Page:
Yes, although the definition of “fiduciary” under Illinois law is narrower than the New Federal Rule. Chapter 760 of the Illinois Statutes, entitled “Trusts and Fiduciaries,” governs the responsibilities of trustees of any trust, including an executor, administrator, guardian, conservator, curator, receiver, or trustee in bankruptcy, or any other person acting in a fiduciary capacity for any person, trust or estate. Under Illinois state law, such individuals are deemed “fiduciaries.” Illinois CPAs who have agreed to serve in these capacities should familiarize themselves with this statute, as they have a heightened duty as a fiduciary and will be judged by their adherence to this law in the event of a claim or lawsuit.

Management Action Items

The New Federal Rule prohibits the inclusion of exculpatory language in written contracts limiting an investment advisor’s liability for violation of the contract or precluding the client from participating in a class action lawsuit to enforce the terms of the contract. While this change may not affect litigation, CPA firms which have arbitration clauses in engagement letters or contracts should have them reviewed by legal counsel to avoid legal challenges to the enforceability of these clauses.
CPA firms that employ individuals licensed to sell securities or insurance, or have arrangements with third party providers to do so, need to carefully investigate application of the New Federal Rule. The New Federal Rule contains extensive guidance regarding the conflict of interest rule applicable to commissions, brokerage fees, and certain other types of compensation. Products such as annuities and life insurance are commonly used in estate planning, and their recommendation or sale to IRA owners creates exposure to private rights of action against the CPA firm.

CPA firms that have entered into contracts with investment advisors, securities brokers, financial institutions or insurance companies should have these reviewed by legal counsel. These contracts may include arbitration provisions, indemnification and hold harmless agreements that are impacted by the New Federal Rule and increase liability exposure. These include “click-thru” license agreements and contracts used by online providers.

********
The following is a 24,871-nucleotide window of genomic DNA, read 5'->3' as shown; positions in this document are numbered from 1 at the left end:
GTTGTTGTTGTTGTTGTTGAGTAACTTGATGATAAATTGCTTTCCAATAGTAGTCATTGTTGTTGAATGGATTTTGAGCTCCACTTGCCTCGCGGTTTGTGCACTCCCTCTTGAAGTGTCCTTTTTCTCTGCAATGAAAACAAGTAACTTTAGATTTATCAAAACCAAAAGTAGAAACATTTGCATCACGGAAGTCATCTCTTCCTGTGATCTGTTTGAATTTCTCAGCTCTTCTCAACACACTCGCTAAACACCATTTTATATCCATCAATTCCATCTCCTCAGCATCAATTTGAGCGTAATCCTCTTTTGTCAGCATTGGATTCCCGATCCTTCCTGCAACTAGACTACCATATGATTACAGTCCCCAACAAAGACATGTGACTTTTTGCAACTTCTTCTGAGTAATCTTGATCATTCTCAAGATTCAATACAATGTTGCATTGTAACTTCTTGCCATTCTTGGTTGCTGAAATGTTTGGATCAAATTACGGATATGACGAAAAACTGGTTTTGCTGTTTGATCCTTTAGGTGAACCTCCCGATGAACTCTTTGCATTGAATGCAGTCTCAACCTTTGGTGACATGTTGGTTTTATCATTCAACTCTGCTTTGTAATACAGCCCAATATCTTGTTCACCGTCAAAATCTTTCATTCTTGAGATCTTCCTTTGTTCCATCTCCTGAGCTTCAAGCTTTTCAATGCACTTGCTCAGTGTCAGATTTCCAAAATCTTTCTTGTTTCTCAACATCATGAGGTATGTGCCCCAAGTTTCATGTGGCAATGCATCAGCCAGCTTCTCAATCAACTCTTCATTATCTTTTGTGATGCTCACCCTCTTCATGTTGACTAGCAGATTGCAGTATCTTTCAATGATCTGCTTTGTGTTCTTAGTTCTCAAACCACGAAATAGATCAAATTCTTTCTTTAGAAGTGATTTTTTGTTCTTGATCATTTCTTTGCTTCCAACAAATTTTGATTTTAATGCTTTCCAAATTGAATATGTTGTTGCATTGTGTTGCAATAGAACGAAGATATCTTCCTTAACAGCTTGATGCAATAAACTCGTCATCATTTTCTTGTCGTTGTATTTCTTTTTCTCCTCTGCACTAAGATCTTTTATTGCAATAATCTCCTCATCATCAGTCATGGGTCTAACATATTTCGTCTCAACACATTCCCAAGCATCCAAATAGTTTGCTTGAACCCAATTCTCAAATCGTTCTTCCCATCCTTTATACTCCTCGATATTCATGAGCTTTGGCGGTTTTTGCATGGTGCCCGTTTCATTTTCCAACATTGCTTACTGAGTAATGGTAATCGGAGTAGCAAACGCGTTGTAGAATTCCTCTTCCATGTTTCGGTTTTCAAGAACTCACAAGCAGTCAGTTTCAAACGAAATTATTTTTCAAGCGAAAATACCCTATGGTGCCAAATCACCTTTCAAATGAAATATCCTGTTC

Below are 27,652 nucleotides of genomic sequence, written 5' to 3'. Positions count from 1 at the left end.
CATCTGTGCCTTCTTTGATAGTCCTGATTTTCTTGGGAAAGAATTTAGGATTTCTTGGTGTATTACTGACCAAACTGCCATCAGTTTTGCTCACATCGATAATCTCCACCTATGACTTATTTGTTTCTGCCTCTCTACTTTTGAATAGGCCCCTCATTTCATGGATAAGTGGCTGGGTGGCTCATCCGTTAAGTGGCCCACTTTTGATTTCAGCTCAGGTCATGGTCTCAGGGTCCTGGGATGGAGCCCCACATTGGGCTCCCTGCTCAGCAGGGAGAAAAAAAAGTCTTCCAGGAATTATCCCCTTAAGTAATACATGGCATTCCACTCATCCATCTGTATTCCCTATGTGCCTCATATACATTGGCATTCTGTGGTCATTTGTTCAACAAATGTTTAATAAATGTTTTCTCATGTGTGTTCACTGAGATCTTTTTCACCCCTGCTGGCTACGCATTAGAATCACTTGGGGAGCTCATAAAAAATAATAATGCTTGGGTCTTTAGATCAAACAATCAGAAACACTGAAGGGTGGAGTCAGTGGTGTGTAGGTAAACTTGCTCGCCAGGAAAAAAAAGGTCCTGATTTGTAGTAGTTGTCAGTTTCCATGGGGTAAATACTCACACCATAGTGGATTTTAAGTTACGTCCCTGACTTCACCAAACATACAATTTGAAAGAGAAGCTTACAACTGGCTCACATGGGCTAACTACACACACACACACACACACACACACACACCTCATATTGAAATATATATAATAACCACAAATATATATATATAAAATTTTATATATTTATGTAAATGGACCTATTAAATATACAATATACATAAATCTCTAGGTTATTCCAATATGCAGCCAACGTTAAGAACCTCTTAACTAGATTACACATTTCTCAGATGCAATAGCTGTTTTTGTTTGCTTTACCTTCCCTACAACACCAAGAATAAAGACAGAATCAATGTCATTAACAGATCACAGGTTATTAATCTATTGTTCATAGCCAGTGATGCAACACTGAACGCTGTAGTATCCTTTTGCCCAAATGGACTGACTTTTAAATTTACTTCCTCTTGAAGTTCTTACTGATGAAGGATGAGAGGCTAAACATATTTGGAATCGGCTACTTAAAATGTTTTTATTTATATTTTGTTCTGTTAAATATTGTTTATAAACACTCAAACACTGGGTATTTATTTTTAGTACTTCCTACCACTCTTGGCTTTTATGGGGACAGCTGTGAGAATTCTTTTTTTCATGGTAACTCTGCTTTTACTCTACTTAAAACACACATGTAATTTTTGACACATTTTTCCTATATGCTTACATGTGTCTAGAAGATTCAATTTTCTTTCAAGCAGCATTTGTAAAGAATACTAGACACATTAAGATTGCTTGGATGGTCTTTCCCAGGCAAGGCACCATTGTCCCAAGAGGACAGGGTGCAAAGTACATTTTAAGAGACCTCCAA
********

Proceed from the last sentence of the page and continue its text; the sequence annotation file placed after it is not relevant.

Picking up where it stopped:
Insurance Action Items

Professional liability policies should be reviewed to ensure they provide coverage for investment advisory services. In light of the New Federal Rule, the ERISA policy exclusion should include an exception for the professional services provided to clients about benefit plans. CPA firms employing individuals licensed to sell securities or insurance products should carefully evaluate insurance coverage. Professional liability policies typically exclude coverage for these activities, but coverage is offered as a supplemental endorsement. Policies provided by securities or insurance brokers for representatives employed by CPA firms should also be reviewed.

Insurance coverage should be reviewed for all third party providers doing business with the firm related to employee benefit plans. Their exposure to the New Federal Rule may have changed. Uninsured or underinsured third party service providers elevate risk to CPA firms as aggrieved parties will pursue all available means of recovery in pursuing investment losses. Firms also should evaluate coverage under fiduciary liability policies purchased to protect sponsors of their own employee benefit plans.

Getting Help

The details of the New Federal Rule are complex, and go well beyond the scope of this article.  Members of the Personal Financial Planning section of the American Institute of Certified Public Accountants (AICPA) can access many useful and contemporary resources on the AICPA website. Additional resources will become available through the AICPA over time. Training courses on compliance with the New Federal Rule will be useful; consider those that are tailored to the types of advisory services offered by the firm to plan sponsors, plan participants and individual owners of IRAs and 401(k)s.

Consult with firm attorneys regarding engagement letters and contracts entered into by the firm with both clients and third party providers that involve advisory services on benefit plans and plan investments.

Lastly, review existing insurance coverage, and consider the need to increase policy limits or fill any gaps in coverage, consulting with your firm’s insurance agent or broker.


Stanley Sterna is a vice president and Joseph Wolfe is a risk management consultant at Aon Affinity, the endorsed provider of the American Institute of Certified Public Accountants (AICPA) Professional Liability Insurance Program since 1967.

This article is provided for general informational purposes only and is not intended to provide individualized business, insurance or legal advice, You should discuss your individual circumstances thoroughly with your legal and other advisors before taking any action with regard to the subject matter of this article. Only the relevant insurance policy provides actual terms, coverages, amounts, conditions, and exclusions for an insured.